Its code name is project ‘Titan’ and it has both the technology and automotive industries buzzing over what sort of vehicle Apple has up its sleeve. Tim Cook hasn’t flat out stated that he’s building an electric car, but there are obvious signs according to a news report by I4U that dropped earlier today (Feb. 20, 2015) that point to the fact that Apple is cooking up something big. The whole operation is very hush-hush and depending on the final product, there might not even be an all electric car released. But rest assured there are strides being made behind closed doors and the best we can do is speculate on the obvious indicators.
First of all, Elon Musk was adamant about the fact that Apple was actively recruiting engineers and hardware testers from its Palo Alto headquarters, offering more than a $250,000 signing bonus along with a full 60 percent increase to whatever Musk was paying. We know that Apple always unveils a ‘slam dunk’ when it comes to design so the bottleneck of the whole project comes from the battery technology. Apple isn’t known to be the cheaper competitor so when it comes to electric car range, it had better equal Musk’s Tesla Model E and the Chevrolet Volt if not surpass it. Apple has been known as of late to be poaching talent from Samsung, LG, Panasonic, Toshiba and Johnson inc, all current powerhouses in lithium ion technology.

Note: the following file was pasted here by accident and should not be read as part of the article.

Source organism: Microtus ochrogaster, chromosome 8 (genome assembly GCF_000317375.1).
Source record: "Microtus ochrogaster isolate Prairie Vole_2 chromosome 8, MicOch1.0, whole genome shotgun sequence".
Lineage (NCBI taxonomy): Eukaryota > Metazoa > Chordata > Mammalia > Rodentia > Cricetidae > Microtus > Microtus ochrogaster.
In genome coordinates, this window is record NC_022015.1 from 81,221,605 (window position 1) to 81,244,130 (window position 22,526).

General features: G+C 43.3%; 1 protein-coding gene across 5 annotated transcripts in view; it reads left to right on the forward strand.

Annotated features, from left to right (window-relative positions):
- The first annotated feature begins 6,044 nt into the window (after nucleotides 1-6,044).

What we do know is that there are about 200 employees that have been assigned to the project with more coming aboard everyday. This team includes engineers from Tesla, Ford, General Motors, Auto Liv (a car safety systems manufacturer) and Emco Gears (transmission specialists) and Ogin (drive-train specialists) not to mention numerous others. A123 systems is lithium ion battery manufacturer that was heavily hit by Apple’s recruiting practice and thus prompted the battery specialists to file a lawsuit against Apple contains evidence backing up Silicon Valley rumors of an Apple car in the works.
Barriers of entry into a highly competitive market are always of concern for any company venturing into unknown territory. Thankfully for Apple, Tesla proved that with the right minds and playing the right tactical legal moves, one can work there way into the automotive market. Elon Musk blazed the way and quite metaphorically, trail-blazed a path for electric car manufactures where there was one. Musk also single-handily built (and continues to expand) a supercharger network that Apple can ride the coattails of, if their Apple car drops.
And although there’s no hard evidence whether or not this iCar will be autonomous, it’s no rumor that Apple has been sourcing autonomous driving technology talent all over Silicon Valley (according to data from LinkedIn.) Best case scenario, Apple will integrate this iCar with its smartphone (iPhone) and just like your smartphone, when you come home at the end of the day, you’ll charge both your phone and car. From their, you can use your iCar as a glorified taxi to take you where you need to go given that by 2020, the batteries are up to snuff. We’ve got five years to make our best educated guesses, but until then, mums the word over at Apple HQ.